NATURE CLIMATE CHANGE | VOL 6 | OCTOBER 2016 | www.nature.com/natureclimatechange 893
opinion & comment
the FACE experiments, which typically
increase CO2 from ~370ppmto ~550ppm)
(Fig.1). Furthermore, S15’s synthesis of
FACE data is incomplete as it omits several
years of published data10,11, and incorrectly
estimates an overall eect size by taking
the median across experiments, species
and years, rather than calculating a more
appropriate response ratio12.
S15 concludes that CESM1-BGC, the
ESM most consistent with the satellite
NPP estimates, is an improvement over
other ESMs, likely due to its inclusion of
explicit carbon–nitrogen interactions. We
agree that the inclusion of such interactions
in ESMs is a desirable objective, and
that neglect of these in ‘carbon only’
ESMs risks overestimating long-term
CO2 eects on NPP2. However, it is
premature to reach this conclusion given
the inability of CESM1-BGC to capture
the magnitude of recent CO2 uptake13 or
even (uniquely among models tested) the
‘sign’ of the relationship between tropical
land temperatures and CO2 uptake14. In
addition, the land surface model (CLM4) in
CESM1-BGC underestimates the measured
NPP response to elevated CO2 from the
two longest-running FACE experiments—
predicting a smaller response than ten
other ecosystem models that included
nutrient limitations on NPP15.
In summary the comparison of satellite
and FACE estimates of CO2 fertilization
is invalid, and the discussion of nitrogen
limitations is based on a single model
that poorly represents the response of
1. Smith, W.K. etal. Nat. Clim. Change 6, 306–310 (2016).
2. Hungate, B.A. etal. Science 302, 1512–1513 (2003).
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8. Iversen, C.M., Ledford, J. & Norby, R.J. New Phytol.
179, 837–847 (2008).
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10. Talhelm, A.F. etal. Glob. Change Biol. 20, 2492–2504 (2014).
11. Reich, P.B. & Hobbie, S.E. Nat. Clim. Change 3, 278–282 (2013).
12. Hedges, L.V., Gurevitch, J. & Curtis, P.S. Ecology
80, 1150–1156 (1999).
13. Homan, F.M. etal. J.Geophys. Res. 119, 141–162 (2013).
14. Wenzel, S., Cox, P.M., Eyring, V. & Friedlinsgtein, P.
J.Geophys. Res. 119, 794–807 (2014).
15. Zaehle, S. etal. New Phytol. 202, 803–822 (2014).
Martin G. De Kauwe1*, Trevor F. Keenan1,
Belinda E. Medlyn2, I. Colin Prentice1,3 and
1Macquarie University, Department of Biological
Sciences, North Ryde, New South Wales
2109, Australia. 2Hawkesbury Institute for
the Environment, Western Sydney University,
Locked Bag 1797, Penrith, New South Wales,
Australia. 3AXA Chair Programme in Biosphere
and Climate Impacts, Department of Life
Sciences, Imperial College London, Silwood Park
Campus, Buckhurst Road, Ascot SL5 7PY, UK.
Emissions from cattle farming in Brazil
To the Editor — de Oliveira Silva
and colleagues1 have proposed that, if
decoupled from deforestation, increasing
beef consumption may reduce greenhouse
gas emissions, while at the same time
suggesting that reducing consumption
may not signicantly alter greenhouse gas
emissions. However, the analysis contains
unrealistic assumptions and disregards a
series of other analyses corroborated by
historical data, aecting the robustness of
the conclusions. Sustainable intensication
is presented as a feasible socioecological
solution, despite the fact that this concept
is still a matter of controversy. At the most
general level, it lacks any solid empirically
based mechanism. More specically, it fails
to address equity and local governance
aspects that ought to be inherent in
Furthermore, the authors assume a
scenario in which deforestation can be
decoupled from changes in pasture area,
something that has not happened in the
historical record of the Brazilian Cerrado.
is assumption is based on the idea that
increases in yield eciency will result
in spare land returning to its natural
state3. Historically, however, agricultural
productivity increases have usually been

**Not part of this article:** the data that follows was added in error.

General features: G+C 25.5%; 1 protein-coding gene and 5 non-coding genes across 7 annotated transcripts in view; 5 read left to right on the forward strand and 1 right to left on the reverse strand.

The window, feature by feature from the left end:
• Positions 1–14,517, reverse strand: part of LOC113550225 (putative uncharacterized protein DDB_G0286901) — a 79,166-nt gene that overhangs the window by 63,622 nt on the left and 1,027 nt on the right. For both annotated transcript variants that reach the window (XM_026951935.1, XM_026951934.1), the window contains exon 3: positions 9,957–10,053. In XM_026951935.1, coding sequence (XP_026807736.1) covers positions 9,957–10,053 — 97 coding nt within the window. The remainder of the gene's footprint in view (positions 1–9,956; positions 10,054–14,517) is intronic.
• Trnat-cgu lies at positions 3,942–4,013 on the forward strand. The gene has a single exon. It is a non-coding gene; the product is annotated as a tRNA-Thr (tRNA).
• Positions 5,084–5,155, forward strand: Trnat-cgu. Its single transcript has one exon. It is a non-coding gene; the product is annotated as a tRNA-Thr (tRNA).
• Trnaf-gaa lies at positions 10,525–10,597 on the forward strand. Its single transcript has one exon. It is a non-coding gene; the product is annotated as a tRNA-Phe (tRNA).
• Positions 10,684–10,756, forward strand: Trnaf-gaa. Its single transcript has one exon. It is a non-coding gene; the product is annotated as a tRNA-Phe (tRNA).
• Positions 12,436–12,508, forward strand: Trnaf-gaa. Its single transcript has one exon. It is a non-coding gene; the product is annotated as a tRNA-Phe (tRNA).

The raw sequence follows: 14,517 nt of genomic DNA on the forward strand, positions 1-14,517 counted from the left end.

accompanied by farmland expansion4,5,
tomeet growing demand: this is oen
referred to as the Jevons paradox by
agricultural economists6. e authors
may have reasons to doubt the substantial
empirical evidence supporting this issue,
but they should acknowledge their rejection
of it in their underlying assumptions.
Similarly, their assumptions of prot
maximization and construction of a
production-optimization model are
problematic and arbitrary, considering the
voluminous existing literature showing
the importance of deviations from the
maximization motive7 and the need to
explicitly grapple with the assumptions
made in any optimization analysis.
e analysis does not take into
consideration the local dynamics of
small farming and indigenous resource
management. Livestock production by
traditional peoples and small farmers
is generally regarded as less harmful
to biodiversity and more sustainable
than intensive livestock on exotic grass
monocultures, although the outcomes are
very context specic8. e assumption that
the Cerrado may behave as a single large
prot-maximizing farm does not reect
the socioeconomic diversity of extant
landholders or the remarkable gamma
diversity of its various ecosystems.
Another questionable assumption
is the idea that pasture recovery can be
accomplished with fertilization in most
of the Cerrado, which is implausible even
before accounting for its negative eects on
soil, water, and greenhouse gas emissions.
e model also assumes a xed value for
emissions as a result of deforestation in
the Cerrado, neglecting the ecological
heterogeneity of the biome. e authors
propose recovery of degraded areas using
exotic grass, even though such exotic
species have potentially profound eects
on the functioning and biodiversity of
the Cerrado9. Furthermore, the model
ignores the regrowth of woody vegetation
when pasture is taken out of production.
us, it eectively assumes that secondary
succession back to forest, which results
in carbon sequestration in biomass and
carbon soil, can never occur10. ese
assumptions limit the practical utility of
this modelling exercise. ❐
1. de Oliveira Silva, R. etal. Nat. Clim. Change 6, 493–497 (2016).
2. Loos, J. etal. Front. Ecol. Environ.12, 356–361 (2014).
3. Phalan, B. etal. Science 351, 450–451 (2016).
4. Rudel, T. K. etal. Proc. Natl Acad. Sci. USA 106, 20675–20680 (2009).
5. Perfecto, I. & Vandermeer, J. H. Proc. Natl Acad. Sci. USA
107, 5786–5791 (2010).
6. Polimeni, J. M. & Polimeni, R. I. Ecol. Complexity 3, 344–353 (2006).
7. Brown, C. etal. PLoS ONE 9, e114213 (2014).
894 NATURE CLIMATE CHANGE | VOL 6 | OCTOBER 2016 | www.nature.com/natureclimatechange
opinion & comment
8. Giroldo, A. B. & Scariot, A. Biol. Conserv. 191, 150–158 (2015).